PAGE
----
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  1. Ngo, Anh MSN, FNP
  2. Murphy, Susan RN, DNSc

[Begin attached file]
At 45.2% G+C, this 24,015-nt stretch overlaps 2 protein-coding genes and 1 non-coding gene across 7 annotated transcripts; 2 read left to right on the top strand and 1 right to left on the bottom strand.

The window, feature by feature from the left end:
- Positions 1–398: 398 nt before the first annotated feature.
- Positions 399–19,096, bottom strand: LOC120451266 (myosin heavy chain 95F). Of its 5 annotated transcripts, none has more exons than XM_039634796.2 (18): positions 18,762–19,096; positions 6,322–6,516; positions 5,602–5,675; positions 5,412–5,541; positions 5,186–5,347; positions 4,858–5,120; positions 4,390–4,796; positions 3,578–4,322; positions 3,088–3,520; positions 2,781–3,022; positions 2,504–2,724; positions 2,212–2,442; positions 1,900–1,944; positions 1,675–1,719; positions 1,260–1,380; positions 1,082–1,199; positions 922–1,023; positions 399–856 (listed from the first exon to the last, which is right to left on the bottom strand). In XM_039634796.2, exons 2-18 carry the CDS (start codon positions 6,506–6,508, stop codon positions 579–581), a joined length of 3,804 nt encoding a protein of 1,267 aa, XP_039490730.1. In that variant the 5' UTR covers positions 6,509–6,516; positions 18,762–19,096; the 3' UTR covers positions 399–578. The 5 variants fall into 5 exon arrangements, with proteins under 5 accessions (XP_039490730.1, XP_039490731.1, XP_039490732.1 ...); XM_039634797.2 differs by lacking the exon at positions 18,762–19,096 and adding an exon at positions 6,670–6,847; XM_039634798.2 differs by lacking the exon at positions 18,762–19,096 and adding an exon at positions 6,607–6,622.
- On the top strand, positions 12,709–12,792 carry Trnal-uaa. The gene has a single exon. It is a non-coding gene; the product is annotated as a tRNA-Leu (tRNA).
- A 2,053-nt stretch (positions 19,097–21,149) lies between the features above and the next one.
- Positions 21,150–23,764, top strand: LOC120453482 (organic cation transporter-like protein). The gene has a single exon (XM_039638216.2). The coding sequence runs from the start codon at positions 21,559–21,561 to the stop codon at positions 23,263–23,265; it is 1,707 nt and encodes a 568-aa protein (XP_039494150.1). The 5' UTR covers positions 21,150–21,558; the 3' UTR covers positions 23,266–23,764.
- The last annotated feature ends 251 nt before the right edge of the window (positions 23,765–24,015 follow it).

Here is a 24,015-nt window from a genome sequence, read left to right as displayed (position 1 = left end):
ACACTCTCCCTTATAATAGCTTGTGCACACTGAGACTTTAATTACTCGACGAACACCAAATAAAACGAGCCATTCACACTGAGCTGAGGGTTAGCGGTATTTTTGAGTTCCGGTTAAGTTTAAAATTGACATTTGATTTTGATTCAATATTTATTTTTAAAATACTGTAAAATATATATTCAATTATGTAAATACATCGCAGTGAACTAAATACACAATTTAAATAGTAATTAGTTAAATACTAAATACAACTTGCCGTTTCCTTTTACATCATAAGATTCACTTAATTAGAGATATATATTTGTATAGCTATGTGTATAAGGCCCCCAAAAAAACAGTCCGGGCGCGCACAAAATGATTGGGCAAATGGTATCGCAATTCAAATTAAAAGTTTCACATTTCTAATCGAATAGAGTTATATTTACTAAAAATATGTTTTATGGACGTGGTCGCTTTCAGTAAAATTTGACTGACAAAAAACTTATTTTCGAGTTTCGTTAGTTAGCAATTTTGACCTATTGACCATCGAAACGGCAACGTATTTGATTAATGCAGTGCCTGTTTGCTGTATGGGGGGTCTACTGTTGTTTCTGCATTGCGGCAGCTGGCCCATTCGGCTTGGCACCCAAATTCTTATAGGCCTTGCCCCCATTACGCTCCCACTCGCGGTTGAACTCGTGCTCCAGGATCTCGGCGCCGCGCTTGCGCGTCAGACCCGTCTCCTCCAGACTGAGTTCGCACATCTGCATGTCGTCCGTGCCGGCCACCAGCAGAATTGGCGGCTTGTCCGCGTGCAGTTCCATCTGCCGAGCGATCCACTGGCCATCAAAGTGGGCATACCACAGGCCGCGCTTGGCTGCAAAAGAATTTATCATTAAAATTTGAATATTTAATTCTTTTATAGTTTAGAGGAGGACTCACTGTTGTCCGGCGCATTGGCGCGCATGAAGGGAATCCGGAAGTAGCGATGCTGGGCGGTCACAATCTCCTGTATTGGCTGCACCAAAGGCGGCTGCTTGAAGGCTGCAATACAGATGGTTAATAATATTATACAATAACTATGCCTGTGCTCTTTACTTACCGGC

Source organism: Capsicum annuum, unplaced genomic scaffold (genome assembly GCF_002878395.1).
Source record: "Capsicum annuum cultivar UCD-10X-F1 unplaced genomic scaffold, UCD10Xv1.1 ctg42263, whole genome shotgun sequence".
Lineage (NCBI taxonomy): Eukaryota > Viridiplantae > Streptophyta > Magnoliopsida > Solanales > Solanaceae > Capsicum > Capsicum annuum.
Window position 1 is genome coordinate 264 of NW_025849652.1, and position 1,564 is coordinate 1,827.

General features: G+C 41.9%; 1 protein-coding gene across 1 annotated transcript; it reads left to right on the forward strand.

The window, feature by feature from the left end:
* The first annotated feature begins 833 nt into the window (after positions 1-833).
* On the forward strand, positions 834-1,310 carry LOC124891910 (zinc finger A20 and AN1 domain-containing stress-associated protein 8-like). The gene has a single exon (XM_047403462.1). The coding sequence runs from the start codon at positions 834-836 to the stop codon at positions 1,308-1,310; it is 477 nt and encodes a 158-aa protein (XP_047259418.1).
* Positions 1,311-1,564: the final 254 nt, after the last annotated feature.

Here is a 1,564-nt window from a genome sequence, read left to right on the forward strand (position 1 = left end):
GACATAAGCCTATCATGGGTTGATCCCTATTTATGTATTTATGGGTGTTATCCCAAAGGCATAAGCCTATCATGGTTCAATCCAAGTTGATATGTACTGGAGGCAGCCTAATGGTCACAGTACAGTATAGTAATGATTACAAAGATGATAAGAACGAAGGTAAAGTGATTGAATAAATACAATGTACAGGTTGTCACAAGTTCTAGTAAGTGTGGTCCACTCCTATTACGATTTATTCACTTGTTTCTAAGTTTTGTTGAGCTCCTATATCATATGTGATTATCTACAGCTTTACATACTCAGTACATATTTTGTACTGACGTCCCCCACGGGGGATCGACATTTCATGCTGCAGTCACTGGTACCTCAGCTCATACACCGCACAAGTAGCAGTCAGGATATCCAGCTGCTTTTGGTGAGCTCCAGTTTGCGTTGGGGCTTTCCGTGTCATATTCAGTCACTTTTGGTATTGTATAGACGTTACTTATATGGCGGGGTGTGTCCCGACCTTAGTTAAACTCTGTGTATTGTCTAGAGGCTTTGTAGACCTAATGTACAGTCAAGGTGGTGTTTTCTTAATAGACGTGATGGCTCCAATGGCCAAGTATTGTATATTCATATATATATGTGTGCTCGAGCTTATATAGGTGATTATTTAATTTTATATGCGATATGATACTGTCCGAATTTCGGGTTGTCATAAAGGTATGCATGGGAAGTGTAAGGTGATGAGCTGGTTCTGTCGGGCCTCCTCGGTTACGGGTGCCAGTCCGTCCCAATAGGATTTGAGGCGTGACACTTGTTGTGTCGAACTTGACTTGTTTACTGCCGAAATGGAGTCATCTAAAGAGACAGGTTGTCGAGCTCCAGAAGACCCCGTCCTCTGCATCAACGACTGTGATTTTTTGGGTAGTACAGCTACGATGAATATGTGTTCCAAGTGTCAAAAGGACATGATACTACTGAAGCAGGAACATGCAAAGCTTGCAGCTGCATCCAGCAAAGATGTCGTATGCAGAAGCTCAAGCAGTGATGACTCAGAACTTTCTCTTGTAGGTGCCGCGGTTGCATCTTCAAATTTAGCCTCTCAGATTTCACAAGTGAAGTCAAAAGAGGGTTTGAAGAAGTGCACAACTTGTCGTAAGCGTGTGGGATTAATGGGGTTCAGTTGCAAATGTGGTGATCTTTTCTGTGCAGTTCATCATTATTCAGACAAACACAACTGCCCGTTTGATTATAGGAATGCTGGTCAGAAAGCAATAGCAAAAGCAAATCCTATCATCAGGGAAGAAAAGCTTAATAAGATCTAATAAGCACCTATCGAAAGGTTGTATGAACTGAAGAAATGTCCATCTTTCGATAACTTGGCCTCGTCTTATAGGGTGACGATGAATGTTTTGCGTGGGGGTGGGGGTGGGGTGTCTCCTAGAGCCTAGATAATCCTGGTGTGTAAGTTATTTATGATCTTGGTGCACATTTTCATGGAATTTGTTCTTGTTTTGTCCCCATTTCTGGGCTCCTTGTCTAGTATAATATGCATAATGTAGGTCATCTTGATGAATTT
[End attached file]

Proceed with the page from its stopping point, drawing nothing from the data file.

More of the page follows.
The peripherally inserted central catheter (PICC) is an effective intermediate and long-term central vascular access device. Its functions are comparable with those of other percutaneously placed central venous catheters. However, its high occlusion rate and the consequent infection risk may disrupt therapy for patients. The primary investigator in this study developed an educational intervention based on Albert Bandura's social learning theory, and hypothesized that increasing nurses' knowledge and self-efficacy related to PICCs would have a positive impact on patient outcomes related to occlusion and infection rates. The study outcome showed an overall increase in nurses' knowledge and self-efficacy related to PICC care, and a significant reduction in the catheter occlusion rate, from 29% to 8.5%, over a 6-month period.